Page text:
For the most part I'd already embraced Twitter, but after my experience this past weekend, I'm even more convinced of how powerful it can be. It was crazy to look at my "Bruce Lee" search stream and watch tons of people I'd never met link to my blog in real time.

But the interesting part of this experience is that it wasn't a tweet of my own that got the ball rolling. I did tweet about the article shortly after I posted it, but the "viral" snowball happened days later, without any action on my part. In other words, self-promotion didn't mean didly in this instance. The links were spreading on the merit of the article alone. So if you want to go viral, worry about how strong your content is before worrying about how well you're promoting it.

Forge a Title that Catches Eyes

I'd be remiss if I ignored the obvious fact that "10 Bruce Lee Quotes That Can Improve Your Writing" is an eye-catching title. While I had no idea just how many eyes it would ultimately catch, I knew that my homerun swing began with those first nine words. If you'd like to follow suit, be sure to craft a title that is simple, to the point, and enticing to the reader.

Bruce Lee is Awesome and Everybody Knows It

I mean, seriously. The man beat up Chuck Norris for crying out loud!

Thanks again to everyone who was tossing my link around. I hope some of you have chosen to stick around and see what else I have to offer. I'll do my best not to disappoint. 

Monday, July 9, 2012

10 Bruce Lee Quotes That Can Improve Your Writing

When I was a child, the movies Enter the Dragon and Bloodsport instilled an obsession with martial arts that still lives in me today. These days it manifests itself mainly through my love of combat sports, but those early heroes still hold influence on me. One such legend is Bruce Lee.

I doubt I need to tell you who Bruce Lee is. He was one of the biggest pop culture icons of the 20th Century, starring in (and in a few cases, writing and directing) some of the most memorable and influential martial arts films of all time. What you might not know however, is that he was also a philosopher, incorporating his views on life and self-mastery into a distinct martial arts style of his own creation that is still taught today, Jeet Kune Do. He believed that the commitment to passion, discipline, and determination necessary to master the martial arts could be taken away from the context of fighting and applied to just about any aspect of life. As an instructor, he didn't just teach his students how to kick high or punch hard--he taught them how to carry the things they learned in the gym into their daily lives.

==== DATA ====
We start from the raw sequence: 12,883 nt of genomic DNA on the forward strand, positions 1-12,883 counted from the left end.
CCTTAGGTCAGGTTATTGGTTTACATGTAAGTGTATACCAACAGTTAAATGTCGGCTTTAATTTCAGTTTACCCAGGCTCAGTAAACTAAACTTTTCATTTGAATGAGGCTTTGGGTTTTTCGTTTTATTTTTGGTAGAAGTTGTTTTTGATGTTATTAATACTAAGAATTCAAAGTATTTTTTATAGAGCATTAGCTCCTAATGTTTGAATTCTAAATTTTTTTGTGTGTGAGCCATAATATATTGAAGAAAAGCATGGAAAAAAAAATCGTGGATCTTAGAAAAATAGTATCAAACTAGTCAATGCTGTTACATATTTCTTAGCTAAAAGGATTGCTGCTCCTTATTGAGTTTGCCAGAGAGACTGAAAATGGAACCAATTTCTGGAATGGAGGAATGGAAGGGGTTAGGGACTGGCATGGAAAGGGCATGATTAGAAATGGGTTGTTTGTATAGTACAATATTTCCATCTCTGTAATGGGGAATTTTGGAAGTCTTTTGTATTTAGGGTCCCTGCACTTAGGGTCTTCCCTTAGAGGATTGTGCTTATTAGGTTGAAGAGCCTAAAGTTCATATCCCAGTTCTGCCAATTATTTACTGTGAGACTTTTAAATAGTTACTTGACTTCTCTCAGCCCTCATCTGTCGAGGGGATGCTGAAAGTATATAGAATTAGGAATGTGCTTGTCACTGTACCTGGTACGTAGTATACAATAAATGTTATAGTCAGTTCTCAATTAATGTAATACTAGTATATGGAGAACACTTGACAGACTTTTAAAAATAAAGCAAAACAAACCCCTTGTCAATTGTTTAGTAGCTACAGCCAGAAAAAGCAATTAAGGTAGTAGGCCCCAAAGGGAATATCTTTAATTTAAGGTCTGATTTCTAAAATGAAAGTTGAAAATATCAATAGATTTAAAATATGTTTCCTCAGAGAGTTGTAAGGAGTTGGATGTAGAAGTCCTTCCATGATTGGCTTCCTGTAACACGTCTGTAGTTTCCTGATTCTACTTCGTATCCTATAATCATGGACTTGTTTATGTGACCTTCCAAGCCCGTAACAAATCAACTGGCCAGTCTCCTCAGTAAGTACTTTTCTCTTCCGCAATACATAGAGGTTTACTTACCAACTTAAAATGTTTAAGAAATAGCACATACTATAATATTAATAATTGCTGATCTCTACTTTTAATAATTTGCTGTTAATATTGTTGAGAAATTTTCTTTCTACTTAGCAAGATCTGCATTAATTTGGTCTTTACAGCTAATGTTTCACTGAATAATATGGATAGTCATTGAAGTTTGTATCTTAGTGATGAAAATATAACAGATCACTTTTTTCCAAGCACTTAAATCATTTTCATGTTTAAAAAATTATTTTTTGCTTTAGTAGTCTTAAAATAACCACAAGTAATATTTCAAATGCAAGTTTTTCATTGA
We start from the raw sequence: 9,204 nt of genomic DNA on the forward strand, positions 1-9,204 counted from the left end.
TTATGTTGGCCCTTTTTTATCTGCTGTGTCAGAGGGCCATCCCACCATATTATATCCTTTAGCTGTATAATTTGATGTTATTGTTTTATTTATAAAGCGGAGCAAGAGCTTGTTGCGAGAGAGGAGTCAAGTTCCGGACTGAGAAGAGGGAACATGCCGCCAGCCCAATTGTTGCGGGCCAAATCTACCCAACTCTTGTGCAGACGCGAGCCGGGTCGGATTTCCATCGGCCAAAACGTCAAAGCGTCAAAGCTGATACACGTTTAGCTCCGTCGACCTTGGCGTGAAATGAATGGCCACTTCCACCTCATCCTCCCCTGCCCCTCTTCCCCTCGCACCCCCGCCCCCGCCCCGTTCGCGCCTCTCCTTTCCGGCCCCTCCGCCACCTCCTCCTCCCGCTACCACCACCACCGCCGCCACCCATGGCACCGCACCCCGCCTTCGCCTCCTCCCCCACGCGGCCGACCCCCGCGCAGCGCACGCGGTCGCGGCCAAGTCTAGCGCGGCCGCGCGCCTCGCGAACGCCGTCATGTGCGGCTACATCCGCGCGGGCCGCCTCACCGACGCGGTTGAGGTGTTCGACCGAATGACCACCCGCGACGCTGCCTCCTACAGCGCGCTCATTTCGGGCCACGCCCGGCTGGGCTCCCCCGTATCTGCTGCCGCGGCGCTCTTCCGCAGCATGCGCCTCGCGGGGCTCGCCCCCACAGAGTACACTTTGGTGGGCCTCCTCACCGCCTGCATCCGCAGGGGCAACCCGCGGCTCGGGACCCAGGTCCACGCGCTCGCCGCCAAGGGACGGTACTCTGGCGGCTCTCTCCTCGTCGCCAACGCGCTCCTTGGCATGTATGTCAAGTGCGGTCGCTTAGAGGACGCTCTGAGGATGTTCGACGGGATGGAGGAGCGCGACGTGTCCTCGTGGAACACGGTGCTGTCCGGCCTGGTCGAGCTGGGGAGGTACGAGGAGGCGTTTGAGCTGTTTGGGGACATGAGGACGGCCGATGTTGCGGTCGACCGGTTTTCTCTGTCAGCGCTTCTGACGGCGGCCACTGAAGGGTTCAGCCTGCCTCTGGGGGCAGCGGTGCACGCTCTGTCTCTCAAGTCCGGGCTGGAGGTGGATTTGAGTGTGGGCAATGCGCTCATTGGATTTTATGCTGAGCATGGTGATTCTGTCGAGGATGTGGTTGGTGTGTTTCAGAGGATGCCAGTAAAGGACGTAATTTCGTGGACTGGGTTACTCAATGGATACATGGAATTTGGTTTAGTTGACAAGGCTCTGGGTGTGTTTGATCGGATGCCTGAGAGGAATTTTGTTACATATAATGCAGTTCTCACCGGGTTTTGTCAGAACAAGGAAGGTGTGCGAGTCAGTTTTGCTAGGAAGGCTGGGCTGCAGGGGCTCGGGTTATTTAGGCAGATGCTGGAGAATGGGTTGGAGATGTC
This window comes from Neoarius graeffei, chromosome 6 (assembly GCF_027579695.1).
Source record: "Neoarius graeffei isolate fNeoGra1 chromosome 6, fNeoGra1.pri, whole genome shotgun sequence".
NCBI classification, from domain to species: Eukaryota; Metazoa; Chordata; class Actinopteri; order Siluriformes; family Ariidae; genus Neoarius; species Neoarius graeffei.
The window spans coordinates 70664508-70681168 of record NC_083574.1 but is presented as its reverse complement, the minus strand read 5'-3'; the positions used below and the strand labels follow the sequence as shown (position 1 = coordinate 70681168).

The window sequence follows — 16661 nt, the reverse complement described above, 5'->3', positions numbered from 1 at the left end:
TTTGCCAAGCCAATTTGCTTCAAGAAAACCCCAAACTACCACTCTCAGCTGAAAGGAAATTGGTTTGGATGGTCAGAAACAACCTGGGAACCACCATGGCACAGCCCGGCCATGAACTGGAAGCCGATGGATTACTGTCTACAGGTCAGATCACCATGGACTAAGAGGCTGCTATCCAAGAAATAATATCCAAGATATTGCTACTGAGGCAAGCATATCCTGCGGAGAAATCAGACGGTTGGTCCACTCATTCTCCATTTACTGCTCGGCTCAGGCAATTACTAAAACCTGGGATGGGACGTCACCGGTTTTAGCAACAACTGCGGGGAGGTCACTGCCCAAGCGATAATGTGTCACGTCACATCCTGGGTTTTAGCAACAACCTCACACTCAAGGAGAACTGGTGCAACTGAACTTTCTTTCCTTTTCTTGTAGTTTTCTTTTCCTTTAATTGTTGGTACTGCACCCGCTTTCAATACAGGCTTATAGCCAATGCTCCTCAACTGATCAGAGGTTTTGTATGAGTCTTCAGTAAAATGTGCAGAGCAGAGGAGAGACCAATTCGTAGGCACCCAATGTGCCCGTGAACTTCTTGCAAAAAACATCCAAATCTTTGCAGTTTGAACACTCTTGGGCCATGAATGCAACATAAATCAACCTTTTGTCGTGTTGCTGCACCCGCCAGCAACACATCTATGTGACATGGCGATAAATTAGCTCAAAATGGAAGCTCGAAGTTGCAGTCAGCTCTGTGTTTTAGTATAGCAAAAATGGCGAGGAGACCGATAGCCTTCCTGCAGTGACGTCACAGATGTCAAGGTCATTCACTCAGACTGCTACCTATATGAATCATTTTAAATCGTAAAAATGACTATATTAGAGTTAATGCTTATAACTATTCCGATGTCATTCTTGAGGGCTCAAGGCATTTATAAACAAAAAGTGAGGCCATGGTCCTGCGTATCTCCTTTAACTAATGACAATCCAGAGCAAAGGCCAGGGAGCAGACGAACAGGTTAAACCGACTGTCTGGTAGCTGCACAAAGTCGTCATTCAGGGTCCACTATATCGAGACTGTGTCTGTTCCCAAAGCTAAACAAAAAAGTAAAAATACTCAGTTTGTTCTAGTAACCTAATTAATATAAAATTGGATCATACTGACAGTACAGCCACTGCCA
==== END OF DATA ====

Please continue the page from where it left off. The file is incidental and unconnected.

When you think of writing advice, it's probably not very likely that his is the first name to pop into your head. But when you read the ten chunks of wisdom that follow, that may change. Most of these quotes were originally about martial arts or life in general, but I think they have tremendous value for writers.

#1. "Showing off is the fool's idea of glory."

One mistake that a lot of new writers make is to flaunt their vocabulary at the reader. I once encountered someone on a writing message board who exclaimed, "I don't care if it turns my readers off. They should aspire to reach my level of vocabulary." If that made you facepalm, we have something in common!

While I believe continuous work on your vocabulary is essential for wordsmiths, the point is to expand your palette. You want as many tools in your toolbox as possible, so that you know the right word at the right time, not so you can beat your poor reader over the head with big words.

#2. "Notice that the stiffest tree is most easily cracked, while the bamboo or willow survives by bending with the wind."

Every time a rejection letter lands in my inbox or someone criticizes something I wrote, I do my best to bend with the wind. Don't be one of those authors who feels the need to rebut every negative comment or review that your work receives, whether you're just starting or you've been doing it for decades.

Will there be people who take the wrong impression and jump to the wrong conclusions with your work? Of course. But stiffening up to those people won't help you, especially in the internet age, where your words may come back around to haunt you. The best possible thing you can do is take it in stride. Focus on why the comment was made rather than whether it's "right" or not.

#3. "Take no thought of who is right or wrong, or who is better than. Be not for or against."